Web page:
Where this is leading me is towards an argument for reconceptualising ‘me’! In the New Scientist article the author notes that “some of nature’s most sophisticated minds probably lack a sense of self as we know it” and goes on to say “some other animals seem to have evolved to be highly intelligent without having had to understand the minds of others.” Marg and I often remark on the spectacular performance of some AFL players who are able to interact with each other and accomplish amazing feats of navigation and directional activity without evidently ‘thinking’ about what they’re doing. Similarly, musicians and artists often ‘blindly’ produce astonishingly complex yet coordinated performances. We sometimes find these instances referred to as conveying the performers sense of ‘selflessness’ and often the performer will articulate that their sole focus is on the ‘game’, ‘music’, ‘art’. So, could we reimagine our ‘self’ in this ‘selfless’ way? I’m pleased to report it appears to be just around the corner. According to Management Today it’s about MSC – Mindfulness Selflessness Compassion that, properly administered by great ‘leaders’, will “facilitate meaning, connectedness, and true happiness for the people you lead”…(sorry, the article’s behind a paywall so unless you shell out you’ll never know how! But I have included their snazzy diagram so you can see the attributes). Thus we’ve just looped back to an old beef I have about ‘management’ misappropriating alternative thinking to subvert it for ulterior profitable motives and we’re back to binary conflicts again. And, if evidence of the deleterious effect of absence of MSC is needed, look no further than the 2018 AFL Elimination Final between Melbourne and Geelong!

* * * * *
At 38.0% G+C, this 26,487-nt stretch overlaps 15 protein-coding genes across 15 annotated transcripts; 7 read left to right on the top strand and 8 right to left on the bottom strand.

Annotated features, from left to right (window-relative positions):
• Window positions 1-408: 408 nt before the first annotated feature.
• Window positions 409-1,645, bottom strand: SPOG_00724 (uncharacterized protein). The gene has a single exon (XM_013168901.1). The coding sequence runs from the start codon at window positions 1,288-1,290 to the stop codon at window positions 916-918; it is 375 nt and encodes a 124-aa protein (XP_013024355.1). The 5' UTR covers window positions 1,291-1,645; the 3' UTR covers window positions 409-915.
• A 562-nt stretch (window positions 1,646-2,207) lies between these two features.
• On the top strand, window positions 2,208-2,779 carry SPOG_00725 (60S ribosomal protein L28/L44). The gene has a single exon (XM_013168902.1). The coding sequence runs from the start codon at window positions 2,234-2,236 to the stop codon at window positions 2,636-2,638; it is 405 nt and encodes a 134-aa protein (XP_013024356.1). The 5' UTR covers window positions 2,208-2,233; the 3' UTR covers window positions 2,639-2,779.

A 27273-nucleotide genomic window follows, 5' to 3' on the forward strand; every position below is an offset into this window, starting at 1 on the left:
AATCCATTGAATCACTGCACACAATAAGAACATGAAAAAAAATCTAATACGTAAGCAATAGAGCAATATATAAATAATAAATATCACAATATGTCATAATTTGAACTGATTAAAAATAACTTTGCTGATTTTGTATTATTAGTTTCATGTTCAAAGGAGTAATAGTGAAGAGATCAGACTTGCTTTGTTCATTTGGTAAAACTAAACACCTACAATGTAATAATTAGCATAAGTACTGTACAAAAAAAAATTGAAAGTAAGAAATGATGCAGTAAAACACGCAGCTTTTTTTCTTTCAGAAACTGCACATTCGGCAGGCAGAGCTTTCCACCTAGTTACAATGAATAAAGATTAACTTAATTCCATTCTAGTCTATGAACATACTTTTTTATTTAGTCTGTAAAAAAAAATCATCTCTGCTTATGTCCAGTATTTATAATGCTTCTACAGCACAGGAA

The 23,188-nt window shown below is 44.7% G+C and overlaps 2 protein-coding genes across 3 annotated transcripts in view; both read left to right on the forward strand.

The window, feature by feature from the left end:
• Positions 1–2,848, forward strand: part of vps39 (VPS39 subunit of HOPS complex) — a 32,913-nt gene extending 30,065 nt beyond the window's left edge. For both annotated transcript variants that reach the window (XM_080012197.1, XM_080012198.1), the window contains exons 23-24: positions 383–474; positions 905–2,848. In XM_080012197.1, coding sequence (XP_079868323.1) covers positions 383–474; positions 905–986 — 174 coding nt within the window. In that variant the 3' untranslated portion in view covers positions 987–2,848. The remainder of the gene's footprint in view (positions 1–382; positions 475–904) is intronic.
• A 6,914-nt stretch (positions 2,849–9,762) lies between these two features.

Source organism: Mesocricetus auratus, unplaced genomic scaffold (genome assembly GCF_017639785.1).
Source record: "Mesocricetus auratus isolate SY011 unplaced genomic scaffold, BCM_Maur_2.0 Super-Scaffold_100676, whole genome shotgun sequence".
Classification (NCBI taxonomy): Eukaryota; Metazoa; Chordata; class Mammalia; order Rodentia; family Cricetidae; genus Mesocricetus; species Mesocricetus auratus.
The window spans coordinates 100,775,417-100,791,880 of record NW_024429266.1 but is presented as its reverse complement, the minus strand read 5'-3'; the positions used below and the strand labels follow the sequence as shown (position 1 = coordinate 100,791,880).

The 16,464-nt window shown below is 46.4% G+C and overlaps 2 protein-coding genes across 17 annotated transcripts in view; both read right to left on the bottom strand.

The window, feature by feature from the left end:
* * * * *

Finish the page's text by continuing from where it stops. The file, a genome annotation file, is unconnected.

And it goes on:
Maybe the answer really is just $@ (42).
back to the top
M I K E R U D D B I L L P U T T . C O MM M I K E R U D D B I L L P U T T . C O MM M I K E R U D D B I L L P U T T . C O MM M I K E R U D D